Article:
Call it what you will, but it feels like we’re heading into what you might call The Great Log Off: we’re setting aside the omnipresent technologies from the past year and stepping out IRL.
Crisis spurs innovation, and in 2020, years of technological innovation were expedited into months. For one, we were able to manufacture three safe and highly effective vaccines in a matter of months. Of course, I most likely would not be writing this article had that not taken place. Think about how the systems put in place for a WFH office model to come to fruition in weeks. Food delivery infrastructures, from ghost kitchens to virtual restaurants, have become a mainstay in the QSR industry, and according to a McKinsey Global Survey of executives, companies accelerated the digitization of their customer and supply-chain interactions and of their internal operations by three to four years
Much of this was out of necessity, but despite new technology billed to bring us closer together (see: Microsoft Mesh), the last year has shown us that what we value most is human connection. For that, we need to log off.
It would be naive to declare victory over Covid-19 like we were standing on a proverbial aircraft carrier with a massive banner that reads “Mission Accomplished,” but we’re no doubt at a turning point.
Gen Zers in particular aren’t skipping a beat in the transition to IRL. According to a Harvard study, 61% of 18–25-year-olds report feelings of “serious loneliness.” Julie Arbit, Vice Media’s global Senior Vice President of Insights, states that “Because [Gen Zers] think real-life events are good for their mental health, we’re going to see a massive resurgence.” While we spent the bulk of 2020 hanging out in the digital metaverse, new “third spots,” like revamped coffee shops, CBD stores and airports are becoming hotspots for Gen Zers.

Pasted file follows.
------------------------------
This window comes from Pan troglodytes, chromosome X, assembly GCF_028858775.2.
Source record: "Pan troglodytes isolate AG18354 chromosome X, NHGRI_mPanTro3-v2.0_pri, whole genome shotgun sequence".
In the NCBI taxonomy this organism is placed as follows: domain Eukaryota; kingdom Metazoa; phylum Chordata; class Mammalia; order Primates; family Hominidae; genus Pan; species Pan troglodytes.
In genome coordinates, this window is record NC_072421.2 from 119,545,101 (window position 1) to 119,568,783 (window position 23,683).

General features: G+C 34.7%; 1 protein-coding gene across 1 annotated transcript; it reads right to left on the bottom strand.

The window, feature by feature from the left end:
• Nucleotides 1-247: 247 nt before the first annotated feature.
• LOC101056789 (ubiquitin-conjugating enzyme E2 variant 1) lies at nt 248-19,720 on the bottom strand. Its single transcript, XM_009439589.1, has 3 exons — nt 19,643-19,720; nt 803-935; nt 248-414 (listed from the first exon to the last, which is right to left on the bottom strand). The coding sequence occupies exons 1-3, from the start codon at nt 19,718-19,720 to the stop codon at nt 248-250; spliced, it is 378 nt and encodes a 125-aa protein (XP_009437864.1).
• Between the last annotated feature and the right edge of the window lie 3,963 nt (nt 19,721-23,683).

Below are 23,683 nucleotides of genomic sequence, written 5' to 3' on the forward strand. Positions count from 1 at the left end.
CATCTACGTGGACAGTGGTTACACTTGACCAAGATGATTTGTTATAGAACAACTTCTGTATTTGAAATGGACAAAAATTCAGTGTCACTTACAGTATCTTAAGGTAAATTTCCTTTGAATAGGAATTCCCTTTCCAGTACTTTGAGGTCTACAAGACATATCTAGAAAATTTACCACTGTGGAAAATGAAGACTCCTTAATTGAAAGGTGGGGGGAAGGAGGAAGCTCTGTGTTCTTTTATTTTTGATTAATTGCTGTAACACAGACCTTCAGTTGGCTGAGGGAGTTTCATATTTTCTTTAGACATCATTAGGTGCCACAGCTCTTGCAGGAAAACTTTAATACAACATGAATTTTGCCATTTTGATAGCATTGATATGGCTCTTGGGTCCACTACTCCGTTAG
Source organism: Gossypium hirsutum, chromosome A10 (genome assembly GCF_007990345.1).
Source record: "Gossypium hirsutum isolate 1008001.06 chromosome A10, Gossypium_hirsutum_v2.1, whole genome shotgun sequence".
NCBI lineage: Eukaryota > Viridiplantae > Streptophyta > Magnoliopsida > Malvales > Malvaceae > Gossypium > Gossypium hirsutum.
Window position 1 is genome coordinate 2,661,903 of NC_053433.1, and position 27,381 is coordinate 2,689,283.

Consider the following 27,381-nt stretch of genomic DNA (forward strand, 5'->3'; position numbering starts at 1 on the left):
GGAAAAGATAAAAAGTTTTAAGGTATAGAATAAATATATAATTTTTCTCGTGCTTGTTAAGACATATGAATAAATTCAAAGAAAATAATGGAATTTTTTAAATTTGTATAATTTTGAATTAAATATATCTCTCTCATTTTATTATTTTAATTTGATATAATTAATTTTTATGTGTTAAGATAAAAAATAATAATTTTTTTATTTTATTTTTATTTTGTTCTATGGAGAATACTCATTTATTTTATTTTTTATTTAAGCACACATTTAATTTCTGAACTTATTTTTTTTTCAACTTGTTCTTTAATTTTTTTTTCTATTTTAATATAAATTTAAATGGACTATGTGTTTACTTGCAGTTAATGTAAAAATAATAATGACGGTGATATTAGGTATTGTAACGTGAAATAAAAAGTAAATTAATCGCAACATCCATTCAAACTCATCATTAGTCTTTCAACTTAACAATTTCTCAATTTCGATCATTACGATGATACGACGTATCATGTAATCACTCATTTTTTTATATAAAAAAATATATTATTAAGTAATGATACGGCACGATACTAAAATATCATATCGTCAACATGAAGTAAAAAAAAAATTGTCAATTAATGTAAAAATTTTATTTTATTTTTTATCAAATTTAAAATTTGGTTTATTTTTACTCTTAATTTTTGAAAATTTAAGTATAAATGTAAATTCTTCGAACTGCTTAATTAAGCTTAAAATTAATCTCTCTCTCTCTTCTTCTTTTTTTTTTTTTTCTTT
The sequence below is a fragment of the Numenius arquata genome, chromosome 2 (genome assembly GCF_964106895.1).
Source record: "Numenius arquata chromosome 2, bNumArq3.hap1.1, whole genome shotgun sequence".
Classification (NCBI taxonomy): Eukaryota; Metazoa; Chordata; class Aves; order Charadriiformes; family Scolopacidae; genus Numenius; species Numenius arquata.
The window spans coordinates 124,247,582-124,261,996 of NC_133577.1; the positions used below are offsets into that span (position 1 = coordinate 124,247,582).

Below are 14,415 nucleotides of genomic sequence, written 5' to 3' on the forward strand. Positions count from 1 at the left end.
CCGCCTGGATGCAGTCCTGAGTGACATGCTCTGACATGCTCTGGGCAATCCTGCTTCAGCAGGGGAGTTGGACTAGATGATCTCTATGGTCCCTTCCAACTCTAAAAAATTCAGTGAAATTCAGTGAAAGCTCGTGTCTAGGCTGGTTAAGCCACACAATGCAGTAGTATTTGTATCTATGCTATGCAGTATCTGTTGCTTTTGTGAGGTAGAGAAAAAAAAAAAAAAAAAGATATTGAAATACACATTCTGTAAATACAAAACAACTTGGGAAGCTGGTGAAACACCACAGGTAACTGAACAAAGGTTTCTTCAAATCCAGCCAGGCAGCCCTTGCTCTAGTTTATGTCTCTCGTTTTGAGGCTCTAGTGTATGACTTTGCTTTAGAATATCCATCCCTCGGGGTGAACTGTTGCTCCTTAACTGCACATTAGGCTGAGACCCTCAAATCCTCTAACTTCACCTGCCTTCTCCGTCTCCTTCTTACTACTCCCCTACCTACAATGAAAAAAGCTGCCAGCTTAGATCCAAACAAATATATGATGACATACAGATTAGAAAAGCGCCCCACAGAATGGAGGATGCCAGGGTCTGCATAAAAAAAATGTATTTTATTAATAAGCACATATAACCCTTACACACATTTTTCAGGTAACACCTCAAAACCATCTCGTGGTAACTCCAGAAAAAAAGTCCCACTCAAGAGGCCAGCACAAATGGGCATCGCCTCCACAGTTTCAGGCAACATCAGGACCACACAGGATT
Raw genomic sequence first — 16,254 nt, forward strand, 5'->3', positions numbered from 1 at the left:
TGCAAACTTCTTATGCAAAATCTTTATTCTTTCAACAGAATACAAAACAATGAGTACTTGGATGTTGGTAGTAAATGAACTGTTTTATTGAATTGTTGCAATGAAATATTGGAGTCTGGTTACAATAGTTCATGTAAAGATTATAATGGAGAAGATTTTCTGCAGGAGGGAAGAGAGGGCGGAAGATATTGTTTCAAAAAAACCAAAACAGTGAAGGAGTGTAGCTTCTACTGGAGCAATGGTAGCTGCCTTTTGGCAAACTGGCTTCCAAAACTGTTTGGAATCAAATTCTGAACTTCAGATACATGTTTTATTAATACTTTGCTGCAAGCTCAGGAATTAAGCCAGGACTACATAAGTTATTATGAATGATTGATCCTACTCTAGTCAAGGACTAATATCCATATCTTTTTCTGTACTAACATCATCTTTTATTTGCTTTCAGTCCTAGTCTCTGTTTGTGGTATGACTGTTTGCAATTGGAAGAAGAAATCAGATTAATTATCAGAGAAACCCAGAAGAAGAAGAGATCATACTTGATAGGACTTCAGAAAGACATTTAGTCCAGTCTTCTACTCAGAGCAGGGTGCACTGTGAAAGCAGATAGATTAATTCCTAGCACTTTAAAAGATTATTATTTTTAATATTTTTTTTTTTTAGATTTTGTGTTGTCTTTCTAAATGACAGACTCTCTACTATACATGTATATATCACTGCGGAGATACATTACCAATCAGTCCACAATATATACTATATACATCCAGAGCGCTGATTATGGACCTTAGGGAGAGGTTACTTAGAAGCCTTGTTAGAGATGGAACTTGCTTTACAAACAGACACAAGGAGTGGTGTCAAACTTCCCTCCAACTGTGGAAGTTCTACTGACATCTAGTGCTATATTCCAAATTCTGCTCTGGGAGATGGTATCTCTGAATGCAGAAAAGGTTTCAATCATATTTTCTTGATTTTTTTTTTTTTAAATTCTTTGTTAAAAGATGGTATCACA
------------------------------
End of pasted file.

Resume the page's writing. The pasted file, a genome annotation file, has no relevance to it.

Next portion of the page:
Writers and bloggers (traditionally very online people) have similarly begun to forecast a future where we’ll all be a little more Luddite. The Cut, in discussing “what will be cool to other main characters in 2021” predicts that “Being Extremely Offline” will dominate. 8Ball’s Sean Monahan argues that “there will be a new insistence that URL serve IRL — not replace it.” Writer Luke Winkie, in a recent post titled “I wish you all a very pleasant offline” states that “Offline is going to hit like a drug. I can't wait.” No doubt that socializing online will remain relevant, but the current moment is prompting a palpable sense of excitement and eagerness to return to IRL not seen since the roaring ’20s.
Two other trends back this up. For one, re-entry anxiety (this, from a new section in The New Yorker titled “Dept of Returns,”) is a reality facing many regardless of vaccination status. The return of FOMO on the other hand, is a welcome symptom of The Great Log Off. Just months ago, FOMO was a relic of the pre-covid era. What was there to miss when you knew what everyone else was doing on a Friday night? (sitting on their couch).